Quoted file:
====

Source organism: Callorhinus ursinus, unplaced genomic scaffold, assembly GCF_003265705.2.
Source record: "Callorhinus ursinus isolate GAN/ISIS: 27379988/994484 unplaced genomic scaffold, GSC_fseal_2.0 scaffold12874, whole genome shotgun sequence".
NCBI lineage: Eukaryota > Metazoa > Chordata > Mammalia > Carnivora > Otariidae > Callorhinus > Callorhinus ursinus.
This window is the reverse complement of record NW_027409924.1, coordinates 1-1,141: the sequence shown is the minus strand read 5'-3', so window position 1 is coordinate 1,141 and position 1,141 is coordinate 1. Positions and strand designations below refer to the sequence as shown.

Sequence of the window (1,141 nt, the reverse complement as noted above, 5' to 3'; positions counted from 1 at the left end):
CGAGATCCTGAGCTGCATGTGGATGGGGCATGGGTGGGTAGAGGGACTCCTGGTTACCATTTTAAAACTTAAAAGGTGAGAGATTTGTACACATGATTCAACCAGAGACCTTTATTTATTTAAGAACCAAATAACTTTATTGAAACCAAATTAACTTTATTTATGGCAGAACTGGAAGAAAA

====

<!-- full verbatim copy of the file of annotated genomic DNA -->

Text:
Source organism: Callorhinus ursinus, unplaced genomic scaffold, assembly GCF_003265705.2.
Source record: "Callorhinus ursinus isolate GAN/ISIS: 27379988/994484 unplaced genomic scaffold, GSC_fseal_2.0 scaffold12874, whole genome shotgun sequence".
NCBI lineage: Eukaryota > Metazoa > Chordata > Mammalia > Carnivora > Otariidae > Callorhinus > Callorhinus ursinus.
This window is the reverse complement of record NW_027409924.1, coordinates 1-1,141: the sequence shown is the minus strand read 5'-3', so window position 1 is coordinate 1,141 and position 1,141 is coordinate 1. Positions and strand designations below refer to the sequence as shown.

Sequence of the window (1,141 nt, the reverse complement as noted above, 5' to 3'; positions counted from 1 at the left end):
CGAGATCCTGAGCTGCATGTGGATGGGGCATGGGTGGGTAGAGGGACTCCTGGTTACCATTTTAAAACTTAAAAGGTGAGAGATTTGTACACATGATTCAACCAGAGACCTTTATTTATTTAAGAACCAAATAACTTTATTGAAACCAAATTAACTTTATTTATGGCAGAACTGGAAGAAAA